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Acetic acid enhanced chromoendoscopy is more cost effective than protocol guided biopsies in a high risk Barrett's population; results from a large prospective series
  1. G Longcroft-Wheaton *1,
  2. P Kandaswamy2,
  3. P Bhandari1
  1. 1Gastroenterology, Portsmouth Hospitals NHS Trust, Portsmouth, UK
  2. 2Centre for Clinical Practice, National Institute for Health and Clinical Excellence, Manchester, UK


Introduction Barrett's dysplasia is difficult to visualise on routine endoscopy. When assessing patients with suspected dysplasia standard practice is to take protocol guided quadrantic biopsies, with each biopsy sent in a separate cassette in an attempt to localise the dysplasia. Acetic acid chromoendoscopy is a method for visualising dysplastic areas and perform targeted therapies like biopsy or EMR. We examine the efficacy of this technique in detection of neoplasia and the potential cost implications.

Methods We reviewed all patients referred with suspected early neoplasia between 2005 and 2010. Procedures were performed on a dedicated list with high resolution fujinon gastroscopes and EPX4400 processor. A thorough inspection of Barrett's was performed with white light (WLI) and visible neoplasia noted. This was followed by acetic acid (AA) chromoendoscopy. Additional neoplastic areas were noted and targeted biopsies performed. This was followed by quadrantic biopsies of the remaining Barrett's. Cases where acetic acid failed to identify the dysplastic areas were noted. The cost of each biopsy cassette for histological evaluation was £58.90. By looking at the average length of Barrett's the cost per area of dysplasia located by Seattle and Cleveland clinic protocol biopsies was compared to targeted histology.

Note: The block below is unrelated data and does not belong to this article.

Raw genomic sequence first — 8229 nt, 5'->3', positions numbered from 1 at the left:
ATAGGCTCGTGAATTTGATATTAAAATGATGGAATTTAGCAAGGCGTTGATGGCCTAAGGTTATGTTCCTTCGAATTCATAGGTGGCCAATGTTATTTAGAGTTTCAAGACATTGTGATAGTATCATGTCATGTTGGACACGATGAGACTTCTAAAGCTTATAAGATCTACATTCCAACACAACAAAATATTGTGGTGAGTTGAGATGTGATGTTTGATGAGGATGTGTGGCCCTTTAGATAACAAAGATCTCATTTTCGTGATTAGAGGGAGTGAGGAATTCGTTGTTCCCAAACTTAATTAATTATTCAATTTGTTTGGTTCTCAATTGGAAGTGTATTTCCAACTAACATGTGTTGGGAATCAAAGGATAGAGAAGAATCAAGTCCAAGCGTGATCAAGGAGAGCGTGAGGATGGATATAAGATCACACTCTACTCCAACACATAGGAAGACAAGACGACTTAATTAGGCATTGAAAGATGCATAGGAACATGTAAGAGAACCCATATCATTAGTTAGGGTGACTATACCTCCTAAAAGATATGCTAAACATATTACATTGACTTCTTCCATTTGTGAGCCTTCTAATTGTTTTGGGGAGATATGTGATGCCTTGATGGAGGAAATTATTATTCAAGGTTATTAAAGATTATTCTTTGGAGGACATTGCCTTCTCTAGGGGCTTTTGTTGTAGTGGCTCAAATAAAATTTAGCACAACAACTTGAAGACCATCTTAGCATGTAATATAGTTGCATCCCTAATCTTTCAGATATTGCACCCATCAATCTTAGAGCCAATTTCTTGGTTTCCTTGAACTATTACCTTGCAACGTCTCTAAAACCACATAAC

Results 263 procedures were examined. High risk Neoplasia was found on 143 procedures. Using acetic acid it was correctly identified in 96% of the cases. With white light this was possible in 55% of cases. In 5 of 143 procedures additional dysplasia was picked up on quadrantic biopsy. The cost of histological evaluation in this cohort by Seattle protocol, Cleveland Protocol and acetic acid targeted biopsy protocols are shown in table 1. A potential cost saving of £269,292.80 could be achieved in a population with suspected dysplasia.

Table 1

OC-065 Evaluation of histopathology costs by biopsy protocol

Conclusion Acetic acid chromoendoscopy helps localise dysplasia in the majority of patients and is superior to WLI evaluation. This strategy could potentially represent a significant cost saving in patients with suspected dysplasia. We believe that AA chromoendoscopy should become a standard practice in the evaluation of dysplasia.

  • acetic acid
  • Barrett's oesophagus
  • chromoendoscopy
  • cost-effectiveness

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  • Competing interests None.

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